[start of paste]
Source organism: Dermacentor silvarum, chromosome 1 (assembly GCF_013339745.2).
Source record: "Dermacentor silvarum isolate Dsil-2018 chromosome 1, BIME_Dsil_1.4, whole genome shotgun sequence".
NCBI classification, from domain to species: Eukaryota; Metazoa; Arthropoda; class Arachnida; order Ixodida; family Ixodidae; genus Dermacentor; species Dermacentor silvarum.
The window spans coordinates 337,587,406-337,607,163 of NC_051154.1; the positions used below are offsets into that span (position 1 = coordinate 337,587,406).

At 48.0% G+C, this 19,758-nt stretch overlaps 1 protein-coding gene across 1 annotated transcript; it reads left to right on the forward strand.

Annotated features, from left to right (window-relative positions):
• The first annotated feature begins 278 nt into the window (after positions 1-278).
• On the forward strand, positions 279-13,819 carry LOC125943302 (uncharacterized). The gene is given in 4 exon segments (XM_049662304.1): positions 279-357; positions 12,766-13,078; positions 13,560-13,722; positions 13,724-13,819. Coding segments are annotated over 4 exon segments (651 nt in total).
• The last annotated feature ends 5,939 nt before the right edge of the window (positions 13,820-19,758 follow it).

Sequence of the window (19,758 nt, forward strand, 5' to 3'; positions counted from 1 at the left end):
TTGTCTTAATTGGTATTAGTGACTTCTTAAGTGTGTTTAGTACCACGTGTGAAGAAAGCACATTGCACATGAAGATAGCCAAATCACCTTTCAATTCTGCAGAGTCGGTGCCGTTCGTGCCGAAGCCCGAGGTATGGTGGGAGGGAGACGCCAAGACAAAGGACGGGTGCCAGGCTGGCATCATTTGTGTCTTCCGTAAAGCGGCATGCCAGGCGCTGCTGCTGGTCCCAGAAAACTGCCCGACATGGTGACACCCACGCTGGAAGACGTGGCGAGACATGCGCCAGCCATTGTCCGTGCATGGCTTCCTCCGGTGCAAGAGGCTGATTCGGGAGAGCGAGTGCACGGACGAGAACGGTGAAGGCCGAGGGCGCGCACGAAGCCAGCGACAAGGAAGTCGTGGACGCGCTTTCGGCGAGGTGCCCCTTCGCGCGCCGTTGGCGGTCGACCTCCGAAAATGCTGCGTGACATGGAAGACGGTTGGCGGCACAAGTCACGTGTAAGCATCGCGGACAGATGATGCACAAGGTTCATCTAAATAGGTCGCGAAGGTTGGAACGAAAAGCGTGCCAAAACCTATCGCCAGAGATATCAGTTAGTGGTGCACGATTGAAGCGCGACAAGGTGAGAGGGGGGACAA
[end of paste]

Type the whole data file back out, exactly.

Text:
Source organism: Dermacentor silvarum, chromosome 1 (assembly GCF_013339745.2).
Source record: "Dermacentor silvarum isolate Dsil-2018 chromosome 1, BIME_Dsil_1.4, whole genome shotgun sequence".
NCBI classification, from domain to species: Eukaryota; Metazoa; Arthropoda; class Arachnida; order Ixodida; family Ixodidae; genus Dermacentor; species Dermacentor silvarum.
The window spans coordinates 337,587,406-337,607,163 of NC_051154.1; the positions used below are offsets into that span (position 1 = coordinate 337,587,406).

At 48.0% G+C, this 19,758-nt stretch overlaps 1 protein-coding gene across 1 annotated transcript; it reads left to right on the forward strand.

Annotated features, from left to right (window-relative positions):
• The first annotated feature begins 278 nt into the window (after positions 1-278).
• On the forward strand, positions 279-13,819 carry LOC125943302 (uncharacterized). The gene is given in 4 exon segments (XM_049662304.1): positions 279-357; positions 12,766-13,078; positions 13,560-13,722; positions 13,724-13,819. Coding segments are annotated over 4 exon segments (651 nt in total).
• The last annotated feature ends 5,939 nt before the right edge of the window (positions 13,820-19,758 follow it).

Sequence of the window (19,758 nt, forward strand, 5' to 3'; positions counted from 1 at the left end):
TTGTCTTAATTGGTATTAGTGACTTCTTAAGTGTGTTTAGTACCACGTGTGAAGAAAGCACATTGCACATGAAGATAGCCAAATCACCTTTCAATTCTGCAGAGTCGGTGCCGTTCGTGCCGAAGCCCGAGGTATGGTGGGAGGGAGACGCCAAGACAAAGGACGGGTGCCAGGCTGGCATCATTTGTGTCTTCCGTAAAGCGGCATGCCAGGCGCTGCTGCTGGTCCCAGAAAACTGCCCGACATGGTGACACCCACGCTGGAAGACGTGGCGAGACATGCGCCAGCCATTGTCCGTGCATGGCTTCCTCCGGTGCAAGAGGCTGATTCGGGAGAGCGAGTGCACGGACGAGAACGGTGAAGGCCGAGGGCGCGCACGAAGCCAGCGACAAGGAAGTCGTGGACGCGCTTTCGGCGAGGTGCCCCTTCGCGCGCCGTTGGCGGTCGACCTCCGAAAATGCTGCGTGACATGGAAGACGGTTGGCGGCACAAGTCACGTGTAAGCATCGCGGACAGATGATGCACAAGGTTCATCTAAATAGGTCGCGAAGGTTGGAACGAAAAGCGTGCCAAAACCTATCGCCAGAGATATCAGTTAGTGGTGCACGATTGAAGCGCGACAAGGTGAGAGGGGGGACAA